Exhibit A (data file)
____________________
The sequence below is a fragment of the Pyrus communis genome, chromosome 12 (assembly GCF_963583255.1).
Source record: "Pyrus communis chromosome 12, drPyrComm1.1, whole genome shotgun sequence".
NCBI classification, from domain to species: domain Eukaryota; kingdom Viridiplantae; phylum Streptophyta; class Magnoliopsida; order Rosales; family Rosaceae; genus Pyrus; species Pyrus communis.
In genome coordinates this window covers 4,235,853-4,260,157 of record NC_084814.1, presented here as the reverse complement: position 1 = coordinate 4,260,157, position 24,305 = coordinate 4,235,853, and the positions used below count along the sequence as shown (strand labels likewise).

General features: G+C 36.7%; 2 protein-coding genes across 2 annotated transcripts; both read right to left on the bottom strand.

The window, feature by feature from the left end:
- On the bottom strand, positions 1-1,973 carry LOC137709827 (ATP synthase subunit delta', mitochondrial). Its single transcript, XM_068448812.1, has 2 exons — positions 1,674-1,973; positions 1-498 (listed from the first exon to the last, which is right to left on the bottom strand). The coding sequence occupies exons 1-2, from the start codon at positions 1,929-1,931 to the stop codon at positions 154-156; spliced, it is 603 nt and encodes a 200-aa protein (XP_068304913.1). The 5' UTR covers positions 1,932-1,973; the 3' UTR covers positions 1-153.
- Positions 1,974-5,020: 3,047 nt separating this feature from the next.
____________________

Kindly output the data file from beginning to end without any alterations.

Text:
The sequence below is a fragment of the Pyrus communis genome, chromosome 12 (assembly GCF_963583255.1).
Source record: "Pyrus communis chromosome 12, drPyrComm1.1, whole genome shotgun sequence".
NCBI classification, from domain to species: domain Eukaryota; kingdom Viridiplantae; phylum Streptophyta; class Magnoliopsida; order Rosales; family Rosaceae; genus Pyrus; species Pyrus communis.
In genome coordinates this window covers 4,235,853-4,260,157 of record NC_084814.1, presented here as the reverse complement: position 1 = coordinate 4,260,157, position 24,305 = coordinate 4,235,853, and the positions used below count along the sequence as shown (strand labels likewise).

General features: G+C 36.7%; 2 protein-coding genes across 2 annotated transcripts; both read right to left on the bottom strand.

The window, feature by feature from the left end:
- On the bottom strand, positions 1-1,973 carry LOC137709827 (ATP synthase subunit delta', mitochondrial). Its single transcript, XM_068448812.1, has 2 exons — positions 1,674-1,973; positions 1-498 (listed from the first exon to the last, which is right to left on the bottom strand). The coding sequence occupies exons 1-2, from the start codon at positions 1,929-1,931 to the stop codon at positions 154-156; spliced, it is 603 nt and encodes a 200-aa protein (XP_068304913.1). The 5' UTR covers positions 1,932-1,973; the 3' UTR covers positions 1-153.
- Positions 1,974-5,020: 3,047 nt separating this feature from the next.